Welcome to European Tribune. It's gone a bit quiet around here these days, but it's still going.
I know all these things, but when keeping the works of the two apart was difficult from early teen age (when only the shared romantic, adventurous and historical-themed aspects are apparent), it's difficult to sort out which is which, "the flamboyant crowd-pleaser romantic" and "the serious romantic". The only work that, if and when I remember it, I can always identify as both Victor Hugo and the serious romantic, is 93.

Also, the biographies of Hugo and Dumas Sr, who were troubled friends, are more similar than you make it.

My confusion isn't helped by the fact that (checking) Dumas wrote his pro-Napoleon father's post-Napoleon situation into Monte Cristo (as the father of Villefort), while Hugo did the same with his own pro-Napoleon father in Les Misérables (Pontmercy). Further:

fighting the "Bataille d'Hernani"

In which Dumas both preceded him and supported him.

A Guide to the Life, Times, and Works of Victor Hugo - by David Falkayn - Google books:


...The success of Alexandre Dumas' " Henri III." had been a surprise.  The classics, unprepared and taken unawares, had not been able to resist.  They swore that such a calamity shall not befall them a second time...

Full text of "The Incredible Marquis Alexandre Dumas"

At one o'clock on the afternoon on February 25, 1830, a mob of young men gathered at the rue de Valois door of the Thatre-Franais and pushed through into the unlighted auditorium.

...Dumas, among the earliest to arrive, bayed
with joy as the strange figures of the Romantics, garmented in cos-
tumes indicating their complete break with the old conservative
tradition, appeared in the doorway.

he was also very political

So was Dumas:

Alexandre Dumas père

The revolution of 1830 temporarily diverted Dumas from letters. The account of his exploits should be read in his Mémoires, where, though the incidents are true in the main, they lose nothing in the telling. During the fighting in Paris he attracted the attention of Lafayette, who sent him to Soissons to secure powder. With the help of some inhabitants he compelled the governor to hand over the magazine, and on his return to Paris was sent by Lafayette on a mission to raise a national guard in La Vendée. The advice he gave to Louis-Philippe on this subject was ill-received, and after giving offense by further indiscretions he finally alienated himself from the Orleans government by being implicated in the disturbances which attended the funeral of General Lamarque in June 1832, and he received a hint that his absence from France was desirable. A tour in Switzerland undertaken on this account furnished material for the first of a long series of amusing books of travel. Dumas remained, however, on friendly and even affectionate terms with the young duke of Orleans until his death in 1842.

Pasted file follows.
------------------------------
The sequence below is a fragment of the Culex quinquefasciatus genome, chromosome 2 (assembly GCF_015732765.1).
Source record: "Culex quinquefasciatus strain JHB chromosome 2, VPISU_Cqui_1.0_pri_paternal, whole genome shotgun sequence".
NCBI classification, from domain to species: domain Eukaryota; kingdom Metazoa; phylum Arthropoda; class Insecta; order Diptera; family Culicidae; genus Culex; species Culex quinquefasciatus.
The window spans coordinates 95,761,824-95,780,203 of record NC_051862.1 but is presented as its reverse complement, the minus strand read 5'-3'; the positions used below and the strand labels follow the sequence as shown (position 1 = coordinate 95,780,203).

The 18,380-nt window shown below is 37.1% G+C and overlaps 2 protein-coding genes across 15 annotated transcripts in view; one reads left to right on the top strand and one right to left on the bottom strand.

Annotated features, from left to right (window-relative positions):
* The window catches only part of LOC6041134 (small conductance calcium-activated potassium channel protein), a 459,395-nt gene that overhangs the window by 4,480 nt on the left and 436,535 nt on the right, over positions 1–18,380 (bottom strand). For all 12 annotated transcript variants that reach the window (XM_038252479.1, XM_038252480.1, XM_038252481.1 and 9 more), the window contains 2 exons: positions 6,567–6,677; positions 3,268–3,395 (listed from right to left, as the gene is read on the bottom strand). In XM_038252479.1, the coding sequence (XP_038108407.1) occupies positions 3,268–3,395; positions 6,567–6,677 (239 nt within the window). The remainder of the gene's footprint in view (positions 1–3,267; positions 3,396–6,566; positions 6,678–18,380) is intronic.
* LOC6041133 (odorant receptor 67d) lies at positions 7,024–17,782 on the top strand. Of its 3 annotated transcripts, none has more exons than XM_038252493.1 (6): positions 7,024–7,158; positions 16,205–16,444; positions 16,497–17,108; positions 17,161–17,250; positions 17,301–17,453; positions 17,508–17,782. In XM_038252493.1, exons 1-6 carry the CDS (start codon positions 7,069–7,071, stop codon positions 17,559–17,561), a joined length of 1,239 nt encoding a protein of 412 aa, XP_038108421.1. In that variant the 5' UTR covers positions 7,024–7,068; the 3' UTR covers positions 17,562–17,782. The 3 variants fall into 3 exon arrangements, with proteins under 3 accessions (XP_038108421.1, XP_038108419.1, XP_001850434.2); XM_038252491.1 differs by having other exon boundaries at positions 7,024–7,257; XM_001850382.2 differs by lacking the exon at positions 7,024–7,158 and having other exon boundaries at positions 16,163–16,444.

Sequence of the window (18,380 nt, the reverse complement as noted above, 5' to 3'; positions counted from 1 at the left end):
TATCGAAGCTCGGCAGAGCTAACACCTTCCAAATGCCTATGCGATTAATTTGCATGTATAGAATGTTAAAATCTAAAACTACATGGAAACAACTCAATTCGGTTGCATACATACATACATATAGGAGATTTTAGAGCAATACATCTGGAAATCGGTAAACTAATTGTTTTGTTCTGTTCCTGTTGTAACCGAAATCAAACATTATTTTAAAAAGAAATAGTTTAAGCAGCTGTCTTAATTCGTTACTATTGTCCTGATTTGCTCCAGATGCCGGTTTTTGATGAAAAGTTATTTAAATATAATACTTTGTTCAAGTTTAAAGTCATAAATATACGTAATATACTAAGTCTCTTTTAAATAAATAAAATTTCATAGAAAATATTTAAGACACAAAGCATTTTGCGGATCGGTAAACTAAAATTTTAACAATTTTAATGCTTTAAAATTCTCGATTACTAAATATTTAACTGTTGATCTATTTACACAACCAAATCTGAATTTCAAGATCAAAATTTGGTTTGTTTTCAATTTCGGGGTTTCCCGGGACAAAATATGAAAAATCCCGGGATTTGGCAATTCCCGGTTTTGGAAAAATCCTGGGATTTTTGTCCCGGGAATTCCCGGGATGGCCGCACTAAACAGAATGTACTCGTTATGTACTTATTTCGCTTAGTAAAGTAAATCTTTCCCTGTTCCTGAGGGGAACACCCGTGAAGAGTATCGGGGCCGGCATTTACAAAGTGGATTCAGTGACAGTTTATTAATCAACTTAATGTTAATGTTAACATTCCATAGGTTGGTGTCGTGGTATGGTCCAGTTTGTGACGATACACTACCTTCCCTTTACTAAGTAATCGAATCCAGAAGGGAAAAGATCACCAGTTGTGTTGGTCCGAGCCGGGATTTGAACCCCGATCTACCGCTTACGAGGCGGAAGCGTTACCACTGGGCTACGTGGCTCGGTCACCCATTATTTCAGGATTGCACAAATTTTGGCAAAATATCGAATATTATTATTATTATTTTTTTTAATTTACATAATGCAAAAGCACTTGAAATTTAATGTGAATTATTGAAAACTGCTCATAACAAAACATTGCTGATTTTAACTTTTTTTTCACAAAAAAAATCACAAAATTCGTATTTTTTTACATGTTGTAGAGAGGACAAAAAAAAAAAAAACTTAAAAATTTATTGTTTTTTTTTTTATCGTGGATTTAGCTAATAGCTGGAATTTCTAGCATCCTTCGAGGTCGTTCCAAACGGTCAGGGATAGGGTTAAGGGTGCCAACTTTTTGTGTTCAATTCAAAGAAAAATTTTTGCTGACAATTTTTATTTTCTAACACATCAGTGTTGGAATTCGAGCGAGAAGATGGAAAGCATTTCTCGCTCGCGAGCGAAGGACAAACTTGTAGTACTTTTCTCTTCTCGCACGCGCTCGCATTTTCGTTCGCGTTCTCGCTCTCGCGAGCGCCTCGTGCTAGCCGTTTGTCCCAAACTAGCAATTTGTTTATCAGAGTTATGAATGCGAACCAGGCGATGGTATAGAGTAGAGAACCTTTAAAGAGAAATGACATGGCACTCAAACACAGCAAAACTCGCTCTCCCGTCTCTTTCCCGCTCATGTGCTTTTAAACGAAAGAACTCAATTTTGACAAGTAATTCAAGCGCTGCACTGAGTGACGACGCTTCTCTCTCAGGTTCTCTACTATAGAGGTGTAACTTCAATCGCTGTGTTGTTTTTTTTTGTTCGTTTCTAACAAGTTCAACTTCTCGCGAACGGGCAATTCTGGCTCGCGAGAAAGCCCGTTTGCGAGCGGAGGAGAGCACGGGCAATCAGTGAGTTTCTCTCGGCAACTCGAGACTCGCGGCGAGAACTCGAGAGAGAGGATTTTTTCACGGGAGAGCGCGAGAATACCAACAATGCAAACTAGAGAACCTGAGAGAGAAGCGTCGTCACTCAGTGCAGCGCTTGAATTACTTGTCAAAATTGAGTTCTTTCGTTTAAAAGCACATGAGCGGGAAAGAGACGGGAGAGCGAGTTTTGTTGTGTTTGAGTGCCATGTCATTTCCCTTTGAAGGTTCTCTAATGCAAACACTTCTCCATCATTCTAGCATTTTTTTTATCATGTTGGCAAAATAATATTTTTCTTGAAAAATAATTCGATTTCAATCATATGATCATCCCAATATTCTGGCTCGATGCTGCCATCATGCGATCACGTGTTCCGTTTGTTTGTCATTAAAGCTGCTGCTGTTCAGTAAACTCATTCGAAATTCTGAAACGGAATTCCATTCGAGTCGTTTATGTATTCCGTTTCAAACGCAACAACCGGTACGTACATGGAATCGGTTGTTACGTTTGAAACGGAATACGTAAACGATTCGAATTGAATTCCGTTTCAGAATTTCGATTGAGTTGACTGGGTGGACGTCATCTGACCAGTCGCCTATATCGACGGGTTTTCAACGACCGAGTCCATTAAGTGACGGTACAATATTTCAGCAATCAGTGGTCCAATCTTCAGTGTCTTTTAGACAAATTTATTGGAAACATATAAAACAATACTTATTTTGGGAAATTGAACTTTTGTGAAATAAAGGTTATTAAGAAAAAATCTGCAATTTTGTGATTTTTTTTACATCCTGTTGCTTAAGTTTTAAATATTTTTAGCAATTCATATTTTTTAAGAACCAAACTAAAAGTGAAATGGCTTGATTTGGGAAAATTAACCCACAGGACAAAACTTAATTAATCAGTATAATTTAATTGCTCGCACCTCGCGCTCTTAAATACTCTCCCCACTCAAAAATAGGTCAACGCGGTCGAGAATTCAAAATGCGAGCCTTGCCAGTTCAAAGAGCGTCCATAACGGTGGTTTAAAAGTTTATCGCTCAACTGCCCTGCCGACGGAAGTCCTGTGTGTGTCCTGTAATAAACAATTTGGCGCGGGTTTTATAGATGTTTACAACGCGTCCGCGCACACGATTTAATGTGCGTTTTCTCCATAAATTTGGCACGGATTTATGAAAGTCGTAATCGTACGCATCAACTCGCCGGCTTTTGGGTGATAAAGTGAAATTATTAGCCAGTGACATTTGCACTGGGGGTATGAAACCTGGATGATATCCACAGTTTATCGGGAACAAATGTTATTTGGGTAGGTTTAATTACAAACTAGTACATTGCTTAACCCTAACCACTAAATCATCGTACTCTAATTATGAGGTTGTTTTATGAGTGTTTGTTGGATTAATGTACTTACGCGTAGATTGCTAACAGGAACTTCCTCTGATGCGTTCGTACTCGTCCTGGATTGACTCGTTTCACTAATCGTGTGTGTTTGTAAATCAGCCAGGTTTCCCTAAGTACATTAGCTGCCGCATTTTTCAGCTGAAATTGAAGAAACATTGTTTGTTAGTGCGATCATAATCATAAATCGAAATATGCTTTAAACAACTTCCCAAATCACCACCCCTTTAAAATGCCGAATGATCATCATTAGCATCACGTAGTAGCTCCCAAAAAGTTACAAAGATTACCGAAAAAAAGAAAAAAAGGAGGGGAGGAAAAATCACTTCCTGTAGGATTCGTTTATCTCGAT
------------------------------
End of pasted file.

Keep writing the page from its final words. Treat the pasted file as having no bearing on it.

Also, there's this:

Alexandre Dumas > Dumas' Life > His close relations > Victor Hugo

Hugo, a political exile, saw Dumas quite often, who was in Brussels because of his debts. Dumas also visited Napoélon III's most famous opponent in Guernesey and publicly stood up for him in France.

There's a reason Hugo went to the Pantheon as soon as he died whereas Dumas was only transferred there quite recently...

I wouldn't be surprised if that had more to do with race than his achievements relative to Hugo.

*Lunatic*, n.
One whose delusions are out of fashion.

by DoDo on Mon Nov 10th, 2008 at 03:03:14 AM EST
[ Parent ]
I must admit I wasn't all that aware of Dumas' biography. Note Dumas came back from exile in 1853 instead of waiting for the fall of the empire. And also, the main reason Hugo is in the Pantheon and not Dumas is that Dumas died too early : in 1870 the Pantheon was a church, and the political system not very much republican... Whereas the Pantheon was reinstated in the current function at the time of Hugo's death, pretty much right when his ideas had entered government.

Also, from my rememberings of what extracts we actually studied in class, the extracts of Les Misérables were often the more "socially conscious" ones, Gavroche and les barricades, Cosette... And Notre Dame de Paris was more or less ignored.

Un roi sans divertissement est un homme plein de misères

by linca (antonin POINT lucas AROBASE gmail.com) on Mon Nov 10th, 2008 at 04:10:05 AM EST
[ Parent ]


Occasional Series